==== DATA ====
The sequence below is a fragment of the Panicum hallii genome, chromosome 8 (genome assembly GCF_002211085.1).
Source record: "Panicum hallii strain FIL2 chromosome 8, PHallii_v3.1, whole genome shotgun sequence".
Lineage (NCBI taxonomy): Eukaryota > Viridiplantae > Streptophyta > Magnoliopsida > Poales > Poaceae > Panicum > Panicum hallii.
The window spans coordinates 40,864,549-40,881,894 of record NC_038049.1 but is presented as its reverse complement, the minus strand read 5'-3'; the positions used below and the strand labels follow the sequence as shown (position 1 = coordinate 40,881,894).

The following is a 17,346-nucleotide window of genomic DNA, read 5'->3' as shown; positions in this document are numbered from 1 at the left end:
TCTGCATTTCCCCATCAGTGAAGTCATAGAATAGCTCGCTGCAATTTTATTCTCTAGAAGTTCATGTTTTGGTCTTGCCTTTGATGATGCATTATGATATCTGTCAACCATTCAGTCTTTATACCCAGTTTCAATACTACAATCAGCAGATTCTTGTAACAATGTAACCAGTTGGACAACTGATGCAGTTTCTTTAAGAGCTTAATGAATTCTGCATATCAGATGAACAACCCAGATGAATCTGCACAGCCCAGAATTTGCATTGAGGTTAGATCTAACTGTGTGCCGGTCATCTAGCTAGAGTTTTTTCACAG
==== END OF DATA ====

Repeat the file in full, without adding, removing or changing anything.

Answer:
The sequence below is a fragment of the Panicum hallii genome, chromosome 8 (genome assembly GCF_002211085.1).
Source record: "Panicum hallii strain FIL2 chromosome 8, PHallii_v3.1, whole genome shotgun sequence".
Lineage (NCBI taxonomy): Eukaryota > Viridiplantae > Streptophyta > Magnoliopsida > Poales > Poaceae > Panicum > Panicum hallii.
The window spans coordinates 40,864,549-40,881,894 of record NC_038049.1 but is presented as its reverse complement, the minus strand read 5'-3'; the positions used below and the strand labels follow the sequence as shown (position 1 = coordinate 40,881,894).

The following is a 17,346-nucleotide window of genomic DNA, read 5'->3' as shown; positions in this document are numbered from 1 at the left end:
TCTGCATTTCCCCATCAGTGAAGTCATAGAATAGCTCGCTGCAATTTTATTCTCTAGAAGTTCATGTTTTGGTCTTGCCTTTGATGATGCATTATGATATCTGTCAACCATTCAGTCTTTATACCCAGTTTCAATACTACAATCAGCAGATTCTTGTAACAATGTAACCAGTTGGACAACTGATGCAGTTTCTTTAAGAGCTTAATGAATTCTGCATATCAGATGAACAACCCAGATGAATCTGCACAGCCCAGAATTTGCATTGAGGTTAGATCTAACTGTGTGCCGGTCATCTAGCTAGAGTTTTTTCACAG